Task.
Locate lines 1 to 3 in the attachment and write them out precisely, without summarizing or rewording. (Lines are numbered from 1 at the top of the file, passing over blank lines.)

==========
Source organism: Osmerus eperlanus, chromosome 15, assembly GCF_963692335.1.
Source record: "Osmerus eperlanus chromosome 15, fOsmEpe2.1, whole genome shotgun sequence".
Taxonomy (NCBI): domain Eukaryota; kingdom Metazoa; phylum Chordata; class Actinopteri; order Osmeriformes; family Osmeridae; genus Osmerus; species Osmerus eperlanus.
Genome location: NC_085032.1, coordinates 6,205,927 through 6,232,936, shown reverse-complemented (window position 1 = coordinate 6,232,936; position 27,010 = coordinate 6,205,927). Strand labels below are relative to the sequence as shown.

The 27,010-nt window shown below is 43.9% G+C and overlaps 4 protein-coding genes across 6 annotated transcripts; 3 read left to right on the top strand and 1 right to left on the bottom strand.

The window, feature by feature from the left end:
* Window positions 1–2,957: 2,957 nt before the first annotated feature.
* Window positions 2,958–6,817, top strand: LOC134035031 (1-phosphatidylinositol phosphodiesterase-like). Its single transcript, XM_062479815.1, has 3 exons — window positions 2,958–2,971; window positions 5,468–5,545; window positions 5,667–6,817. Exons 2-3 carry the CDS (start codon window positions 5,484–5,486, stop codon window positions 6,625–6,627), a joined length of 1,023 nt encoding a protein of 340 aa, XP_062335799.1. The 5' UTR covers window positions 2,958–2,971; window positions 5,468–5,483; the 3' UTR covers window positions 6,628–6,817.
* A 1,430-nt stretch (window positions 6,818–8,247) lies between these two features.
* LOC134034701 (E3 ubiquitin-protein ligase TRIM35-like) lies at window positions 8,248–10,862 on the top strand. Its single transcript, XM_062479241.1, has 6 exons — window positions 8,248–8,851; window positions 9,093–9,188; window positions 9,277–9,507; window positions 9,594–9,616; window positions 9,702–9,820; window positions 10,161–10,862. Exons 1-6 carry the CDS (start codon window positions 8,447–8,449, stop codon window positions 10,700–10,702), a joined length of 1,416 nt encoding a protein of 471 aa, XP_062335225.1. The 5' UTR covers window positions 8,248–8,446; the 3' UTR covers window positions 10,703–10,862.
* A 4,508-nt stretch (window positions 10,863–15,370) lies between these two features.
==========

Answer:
Source organism: Osmerus eperlanus, chromosome 15, assembly GCF_963692335.1.
Source record: "Osmerus eperlanus chromosome 15, fOsmEpe2.1, whole genome shotgun sequence".
Taxonomy (NCBI): domain Eukaryota; kingdom Metazoa; phylum Chordata; class Actinopteri; order Osmeriformes; family Osmeridae; genus Osmerus; species Osmerus eperlanus.